As of November 18th, a recent Case List update showed exactly 300 lawsuits alleging Mirena complications filed in the Bergen County litigation. An update from the U.S. Judicial Panel on Multidistrict Litigation (JPML) indicated that another 267 claims had been filed in the federal Mirena lawsuit litigation underway in the U.S. District Court, Southern District of New York. These cases similarly allege spontaneous device migration, uterine perforations, ectopic pregnancy, infection and other IUD complications. The attorneys at Bernstein Liebhard LLP are actively filing claims in the federal Mirena proceeding underway in New York. (In re: Mirena IUD Products Liability Litigation, MDL No. 2434)
The Mirena IUD was approved in 2000 as a contraceptive by the U.S. Food and Drug Administration (FDA). In 2009, its list of uses expanded to the treatment of heavy menstrual bleeding in women who used it as a method of birth control. Since its launch, though, the Mirena IUD has been named in thousands of complaints filed with the U.S. Food and Drug Administration (FDA). A report published this past summer by 7 Action News pulled data from the federal agency’s database and found 70,000 adverse event reports associated with the IUD. There has been no announcement of a Mirena recall, however.
Bayer has received warning from the FDA about downplaying those side effects. In 2009, the agency sent a Warning Letter that took issue with certain promotions of Mirena, stating that benefits associated with its efficacy were overstated.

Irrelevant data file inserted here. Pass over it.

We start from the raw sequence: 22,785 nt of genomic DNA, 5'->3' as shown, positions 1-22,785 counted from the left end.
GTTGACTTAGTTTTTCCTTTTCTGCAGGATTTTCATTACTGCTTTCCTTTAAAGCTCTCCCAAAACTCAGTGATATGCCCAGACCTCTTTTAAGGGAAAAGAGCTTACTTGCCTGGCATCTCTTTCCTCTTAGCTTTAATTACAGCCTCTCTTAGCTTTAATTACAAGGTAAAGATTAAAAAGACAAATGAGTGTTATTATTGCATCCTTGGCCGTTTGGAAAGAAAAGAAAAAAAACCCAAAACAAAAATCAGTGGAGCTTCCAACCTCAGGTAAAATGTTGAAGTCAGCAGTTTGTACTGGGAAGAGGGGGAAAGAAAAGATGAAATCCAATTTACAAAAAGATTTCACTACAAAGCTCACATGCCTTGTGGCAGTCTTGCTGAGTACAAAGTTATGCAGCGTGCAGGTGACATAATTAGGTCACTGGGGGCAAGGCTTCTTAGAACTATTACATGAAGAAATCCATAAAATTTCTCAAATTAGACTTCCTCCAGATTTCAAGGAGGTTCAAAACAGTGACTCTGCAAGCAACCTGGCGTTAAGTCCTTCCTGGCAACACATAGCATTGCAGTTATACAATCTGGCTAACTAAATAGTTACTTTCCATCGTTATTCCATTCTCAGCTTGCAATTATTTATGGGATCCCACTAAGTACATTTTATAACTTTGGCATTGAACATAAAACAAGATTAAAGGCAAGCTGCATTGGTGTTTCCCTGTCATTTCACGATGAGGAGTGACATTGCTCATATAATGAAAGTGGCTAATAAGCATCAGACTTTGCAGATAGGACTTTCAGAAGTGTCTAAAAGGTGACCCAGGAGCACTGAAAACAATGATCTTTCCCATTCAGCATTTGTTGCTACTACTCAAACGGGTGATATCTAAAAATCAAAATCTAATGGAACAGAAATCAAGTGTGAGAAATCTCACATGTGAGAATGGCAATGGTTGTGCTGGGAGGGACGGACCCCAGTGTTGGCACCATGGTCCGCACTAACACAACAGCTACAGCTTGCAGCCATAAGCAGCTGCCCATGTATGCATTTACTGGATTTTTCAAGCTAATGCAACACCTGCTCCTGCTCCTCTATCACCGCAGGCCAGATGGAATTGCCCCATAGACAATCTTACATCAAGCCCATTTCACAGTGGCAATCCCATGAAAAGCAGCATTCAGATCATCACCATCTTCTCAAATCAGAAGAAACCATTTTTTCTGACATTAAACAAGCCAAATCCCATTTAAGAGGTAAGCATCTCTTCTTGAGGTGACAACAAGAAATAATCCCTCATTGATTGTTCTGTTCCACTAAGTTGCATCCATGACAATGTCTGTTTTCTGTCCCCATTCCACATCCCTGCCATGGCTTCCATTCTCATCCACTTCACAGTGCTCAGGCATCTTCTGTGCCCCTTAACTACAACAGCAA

A new Mirena lawsuit has been filed on behalf of a woman from Pennsylvania whose IUD allegedly migrated within her body and perforated her uterus, according to court documents.
This case, which was bought by a 29-year old woman from a town about 50 miles outside of Pittsburgh, alleges injuries sustained in the spring of 2011—a little over a year after implantation of the intrauterine birth control implant. Filed in the U.S. District Court, Western District of Pennsylvania, this Mirena lawsuit names Bayer Healthcare Pharmaceuticals as defendant.
According to her case, the Plaintiff says she started experiencing headaches, fever and sickness, severe mood swings and other Mirena complications following implantation of the IUD. The woman later learned that the IUD had “expulsed” since her doctor was unable to locate it during Mirena removal surgery. It wasn’t until she underwent an X-ray examination in 2011 that she found the IUD had perforated her uterus.
Mirena IUD Lawsuit Alleges Bayer’s Failure to Warn about IUD Complications